Haredi parties sign to run jointly in Knesset election

Ashkenazi ultra-Orthodox parties Agudat Yisrael and Degel HaTorah put their differences aside to continue their joint bid in the April ballot.

By David Jablinowitz, World Israel News

Agudat Yisrael and Degel HaTorah have signed an agreement to continue the tradition of running together in Knesset elections in the April 9 ballot.

The two parties have run together as United Torah Judaism (UTJ) since the 1999 election, as part of an overall trend in Israel’s parliamentary life to raise the percentage of the vote required to enter the Knesset and encourage parties to join forces to consolidate their vote.

To many in the outside world, UTJ and Shas have been known merely as the haredi, or ultra-Orthodox, parties, but within UTJ, there are sects and sub-sects that include Hasidic and Lithuanian representatives, as the two opposing ideologies are known, but also other differences from within.

It is the complexity of these divisions which makes the inner pre-election negotiations, involving both politicians and rabbis, so intricate. Still, at the end of the day, the sides have agreed to run together again.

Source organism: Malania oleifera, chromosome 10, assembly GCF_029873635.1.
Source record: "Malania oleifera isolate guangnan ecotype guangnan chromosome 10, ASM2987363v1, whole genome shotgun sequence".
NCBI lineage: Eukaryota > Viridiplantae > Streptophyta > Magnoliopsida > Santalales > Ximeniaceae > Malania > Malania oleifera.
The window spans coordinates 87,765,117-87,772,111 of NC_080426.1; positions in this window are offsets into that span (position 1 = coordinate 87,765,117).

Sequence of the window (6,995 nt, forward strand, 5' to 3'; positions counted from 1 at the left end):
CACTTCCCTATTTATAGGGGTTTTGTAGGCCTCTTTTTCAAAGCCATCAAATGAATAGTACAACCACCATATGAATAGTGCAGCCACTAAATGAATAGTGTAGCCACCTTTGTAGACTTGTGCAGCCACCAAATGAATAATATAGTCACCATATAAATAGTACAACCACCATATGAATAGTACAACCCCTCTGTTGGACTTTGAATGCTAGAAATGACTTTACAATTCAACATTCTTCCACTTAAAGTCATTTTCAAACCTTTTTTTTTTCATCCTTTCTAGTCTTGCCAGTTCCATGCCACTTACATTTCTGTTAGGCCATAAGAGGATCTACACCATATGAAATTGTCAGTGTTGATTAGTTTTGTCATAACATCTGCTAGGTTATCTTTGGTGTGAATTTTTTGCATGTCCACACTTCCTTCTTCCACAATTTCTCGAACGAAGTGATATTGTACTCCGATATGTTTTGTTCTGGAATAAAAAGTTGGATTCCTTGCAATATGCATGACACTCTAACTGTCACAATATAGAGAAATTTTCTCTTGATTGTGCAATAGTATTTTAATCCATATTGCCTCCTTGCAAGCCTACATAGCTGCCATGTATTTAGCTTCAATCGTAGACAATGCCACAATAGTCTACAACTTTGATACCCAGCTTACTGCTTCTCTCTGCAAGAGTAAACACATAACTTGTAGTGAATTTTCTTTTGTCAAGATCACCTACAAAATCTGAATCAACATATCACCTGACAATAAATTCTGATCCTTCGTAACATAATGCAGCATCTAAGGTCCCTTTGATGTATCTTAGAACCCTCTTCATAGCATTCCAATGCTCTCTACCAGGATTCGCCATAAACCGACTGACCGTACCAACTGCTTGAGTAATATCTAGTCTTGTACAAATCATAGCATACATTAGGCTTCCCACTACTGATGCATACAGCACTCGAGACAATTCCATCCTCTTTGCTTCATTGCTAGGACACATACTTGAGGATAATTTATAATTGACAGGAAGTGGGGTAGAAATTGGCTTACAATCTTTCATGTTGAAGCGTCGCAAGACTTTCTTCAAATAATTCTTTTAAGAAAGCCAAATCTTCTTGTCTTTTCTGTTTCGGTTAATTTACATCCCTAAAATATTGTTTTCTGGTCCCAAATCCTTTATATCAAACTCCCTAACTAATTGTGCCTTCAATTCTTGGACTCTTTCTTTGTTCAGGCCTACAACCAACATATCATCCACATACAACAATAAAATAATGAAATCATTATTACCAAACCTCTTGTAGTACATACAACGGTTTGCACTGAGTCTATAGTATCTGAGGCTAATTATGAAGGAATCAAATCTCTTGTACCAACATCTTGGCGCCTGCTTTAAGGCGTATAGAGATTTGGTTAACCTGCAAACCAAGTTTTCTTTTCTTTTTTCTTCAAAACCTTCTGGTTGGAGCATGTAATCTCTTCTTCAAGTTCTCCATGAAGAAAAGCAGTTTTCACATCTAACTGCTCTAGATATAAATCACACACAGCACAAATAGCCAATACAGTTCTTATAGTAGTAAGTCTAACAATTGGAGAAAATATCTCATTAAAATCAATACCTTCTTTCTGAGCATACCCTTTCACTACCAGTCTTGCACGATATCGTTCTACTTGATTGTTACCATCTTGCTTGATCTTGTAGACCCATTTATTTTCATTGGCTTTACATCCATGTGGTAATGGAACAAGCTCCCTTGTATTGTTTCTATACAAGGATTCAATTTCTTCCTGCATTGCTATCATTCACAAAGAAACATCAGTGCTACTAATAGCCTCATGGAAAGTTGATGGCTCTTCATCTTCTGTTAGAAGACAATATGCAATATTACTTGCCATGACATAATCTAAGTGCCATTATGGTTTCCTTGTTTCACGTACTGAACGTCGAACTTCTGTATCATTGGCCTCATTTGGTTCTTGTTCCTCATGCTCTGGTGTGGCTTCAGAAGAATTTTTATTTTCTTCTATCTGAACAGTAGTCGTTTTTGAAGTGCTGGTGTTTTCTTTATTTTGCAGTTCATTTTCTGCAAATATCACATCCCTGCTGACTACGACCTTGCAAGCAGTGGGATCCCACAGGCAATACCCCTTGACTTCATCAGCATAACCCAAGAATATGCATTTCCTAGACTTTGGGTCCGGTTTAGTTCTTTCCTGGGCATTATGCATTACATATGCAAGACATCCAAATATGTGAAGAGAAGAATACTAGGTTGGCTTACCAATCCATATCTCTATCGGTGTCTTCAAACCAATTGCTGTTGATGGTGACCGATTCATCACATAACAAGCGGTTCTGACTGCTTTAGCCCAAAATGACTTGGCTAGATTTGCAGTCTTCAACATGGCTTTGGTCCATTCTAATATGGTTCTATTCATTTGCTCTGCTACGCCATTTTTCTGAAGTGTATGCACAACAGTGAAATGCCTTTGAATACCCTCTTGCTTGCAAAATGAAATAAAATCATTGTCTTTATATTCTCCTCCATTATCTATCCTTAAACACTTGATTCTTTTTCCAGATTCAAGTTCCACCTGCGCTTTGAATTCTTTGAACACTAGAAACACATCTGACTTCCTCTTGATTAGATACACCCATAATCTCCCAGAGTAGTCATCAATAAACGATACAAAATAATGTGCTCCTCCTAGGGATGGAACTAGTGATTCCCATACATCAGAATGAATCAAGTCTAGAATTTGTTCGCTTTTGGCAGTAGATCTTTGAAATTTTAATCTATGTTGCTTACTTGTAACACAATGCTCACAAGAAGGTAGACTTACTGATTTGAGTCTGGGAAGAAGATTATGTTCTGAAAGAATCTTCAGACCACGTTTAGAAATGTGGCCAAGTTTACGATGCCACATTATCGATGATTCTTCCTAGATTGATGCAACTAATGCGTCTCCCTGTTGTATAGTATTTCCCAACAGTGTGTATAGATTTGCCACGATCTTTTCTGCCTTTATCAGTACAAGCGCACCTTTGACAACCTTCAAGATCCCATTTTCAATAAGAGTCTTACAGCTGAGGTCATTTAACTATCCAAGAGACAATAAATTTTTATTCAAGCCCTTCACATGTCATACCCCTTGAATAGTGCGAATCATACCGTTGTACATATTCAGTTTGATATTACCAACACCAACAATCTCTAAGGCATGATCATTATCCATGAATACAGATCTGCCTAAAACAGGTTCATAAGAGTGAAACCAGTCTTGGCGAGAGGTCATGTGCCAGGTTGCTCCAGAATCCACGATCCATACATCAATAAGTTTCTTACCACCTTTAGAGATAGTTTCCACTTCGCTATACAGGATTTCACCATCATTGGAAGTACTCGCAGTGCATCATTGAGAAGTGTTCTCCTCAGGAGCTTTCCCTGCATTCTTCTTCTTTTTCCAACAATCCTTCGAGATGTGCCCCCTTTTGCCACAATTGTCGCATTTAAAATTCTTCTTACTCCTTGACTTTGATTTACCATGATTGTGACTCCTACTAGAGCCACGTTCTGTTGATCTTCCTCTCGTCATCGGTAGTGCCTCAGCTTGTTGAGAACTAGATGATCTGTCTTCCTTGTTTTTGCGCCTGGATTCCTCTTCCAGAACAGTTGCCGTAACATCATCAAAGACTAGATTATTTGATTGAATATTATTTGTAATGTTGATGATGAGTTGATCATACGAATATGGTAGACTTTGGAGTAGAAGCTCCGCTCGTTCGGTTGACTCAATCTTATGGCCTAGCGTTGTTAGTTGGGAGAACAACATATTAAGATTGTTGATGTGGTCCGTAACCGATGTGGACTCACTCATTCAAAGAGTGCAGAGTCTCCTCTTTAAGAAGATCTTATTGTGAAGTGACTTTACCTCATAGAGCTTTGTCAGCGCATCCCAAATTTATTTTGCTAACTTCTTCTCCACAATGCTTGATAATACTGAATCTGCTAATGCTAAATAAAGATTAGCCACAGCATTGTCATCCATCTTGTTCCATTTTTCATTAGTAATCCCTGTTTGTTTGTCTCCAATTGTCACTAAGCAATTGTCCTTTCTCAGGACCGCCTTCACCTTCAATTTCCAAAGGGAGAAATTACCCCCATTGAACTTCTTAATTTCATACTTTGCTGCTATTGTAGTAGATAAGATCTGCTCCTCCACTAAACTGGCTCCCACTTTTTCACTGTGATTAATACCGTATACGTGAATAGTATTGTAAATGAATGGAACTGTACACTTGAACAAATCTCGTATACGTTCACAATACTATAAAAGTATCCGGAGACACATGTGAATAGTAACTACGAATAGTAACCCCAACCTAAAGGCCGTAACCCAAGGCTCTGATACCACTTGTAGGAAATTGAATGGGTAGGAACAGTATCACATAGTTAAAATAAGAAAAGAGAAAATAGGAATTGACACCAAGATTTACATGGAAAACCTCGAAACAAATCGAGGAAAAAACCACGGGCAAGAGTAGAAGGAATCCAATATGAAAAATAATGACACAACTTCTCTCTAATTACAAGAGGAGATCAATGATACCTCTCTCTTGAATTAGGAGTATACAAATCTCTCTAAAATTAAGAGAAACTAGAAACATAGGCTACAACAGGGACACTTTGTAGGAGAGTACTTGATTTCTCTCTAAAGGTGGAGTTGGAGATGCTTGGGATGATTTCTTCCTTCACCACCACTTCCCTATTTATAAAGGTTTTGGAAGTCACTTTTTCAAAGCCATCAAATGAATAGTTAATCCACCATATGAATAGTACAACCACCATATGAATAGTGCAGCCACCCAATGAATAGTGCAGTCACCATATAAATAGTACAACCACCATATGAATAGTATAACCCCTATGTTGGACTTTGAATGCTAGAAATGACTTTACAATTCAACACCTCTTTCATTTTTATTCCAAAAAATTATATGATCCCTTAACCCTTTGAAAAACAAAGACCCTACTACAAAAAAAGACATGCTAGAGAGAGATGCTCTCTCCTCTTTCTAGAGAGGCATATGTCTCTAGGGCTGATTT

The agreement was signed Wednesday despite reported anger from the Belz Hasidic sect, within Agudat Yisrael, over its poor placing on the list. Degel HaTorah had itself been upset over what it considered discrimination in the formation of the list but ultimately fell in line as a result of various arrangements that were made.

The division of power includes reserving the top spot on the Knesset list for Agudat Yisrael’s Yaakov Litzman but granting Degel HaTorah the first choice at picking potential prestigious posts either in the government or Knesset committees. MK Litzman currently serves as deputy health minister and MK Moshe Gafni is chairman of the Finance Committee in the outgoing parliament.

The Kikar Shabbat haredi news outlet is reporting that this unity agreement will remain in effect for two terms to avoid this process before the next Knesset election.